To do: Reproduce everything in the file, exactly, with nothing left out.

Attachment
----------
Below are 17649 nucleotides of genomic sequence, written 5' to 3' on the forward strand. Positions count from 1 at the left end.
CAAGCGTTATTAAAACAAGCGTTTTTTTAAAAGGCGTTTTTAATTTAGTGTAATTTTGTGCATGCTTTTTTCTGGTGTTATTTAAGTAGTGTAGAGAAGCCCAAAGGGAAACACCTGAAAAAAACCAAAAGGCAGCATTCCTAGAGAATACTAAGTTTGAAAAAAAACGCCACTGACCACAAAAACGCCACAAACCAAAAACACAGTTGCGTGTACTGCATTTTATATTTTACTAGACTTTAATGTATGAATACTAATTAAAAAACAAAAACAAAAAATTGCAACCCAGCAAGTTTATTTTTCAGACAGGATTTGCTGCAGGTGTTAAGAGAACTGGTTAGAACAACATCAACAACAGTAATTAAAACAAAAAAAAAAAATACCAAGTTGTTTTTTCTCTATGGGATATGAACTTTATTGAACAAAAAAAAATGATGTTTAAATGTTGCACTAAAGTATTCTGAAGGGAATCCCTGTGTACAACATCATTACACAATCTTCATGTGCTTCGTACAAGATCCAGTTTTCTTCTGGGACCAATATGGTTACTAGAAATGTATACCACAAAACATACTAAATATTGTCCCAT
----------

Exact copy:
Below are 17649 nucleotides of genomic sequence, written 5' to 3' on the forward strand. Positions count from 1 at the left end.
CAAGCGTTATTAAAACAAGCGTTTTTTTAAAAGGCGTTTTTAATTTAGTGTAATTTTGTGCATGCTTTTTTCTGGTGTTATTTAAGTAGTGTAGAGAAGCCCAAAGGGAAACACCTGAAAAAAACCAAAAGGCAGCATTCCTAGAGAATACTAAGTTTGAAAAAAAACGCCACTGACCACAAAAACGCCACAAACCAAAAACACAGTTGCGTGTACTGCATTTTATATTTTACTAGACTTTAATGTATGAATACTAATTAAAAAACAAAAACAAAAAATTGCAACCCAGCAAGTTTATTTTTCAGACAGGATTTGCTGCAGGTGTTAAGAGAACTGGTTAGAACAACATCAACAACAGTAATTAAAACAAAAAAAAAAAATACCAAGTTGTTTTTTCTCTATGGGATATGAACTTTATTGAACAAAAAAAAATGATGTTTAAATGTTGCACTAAAGTATTCTGAAGGGAATCCCTGTGTACAACATCATTACACAATCTTCATGTGCTTCGTACAAGATCCAGTTTTCTTCTGGGACCAATATGGTTACTAGAAATGTATACCACAAAACATACTAAATATTGTCCCAT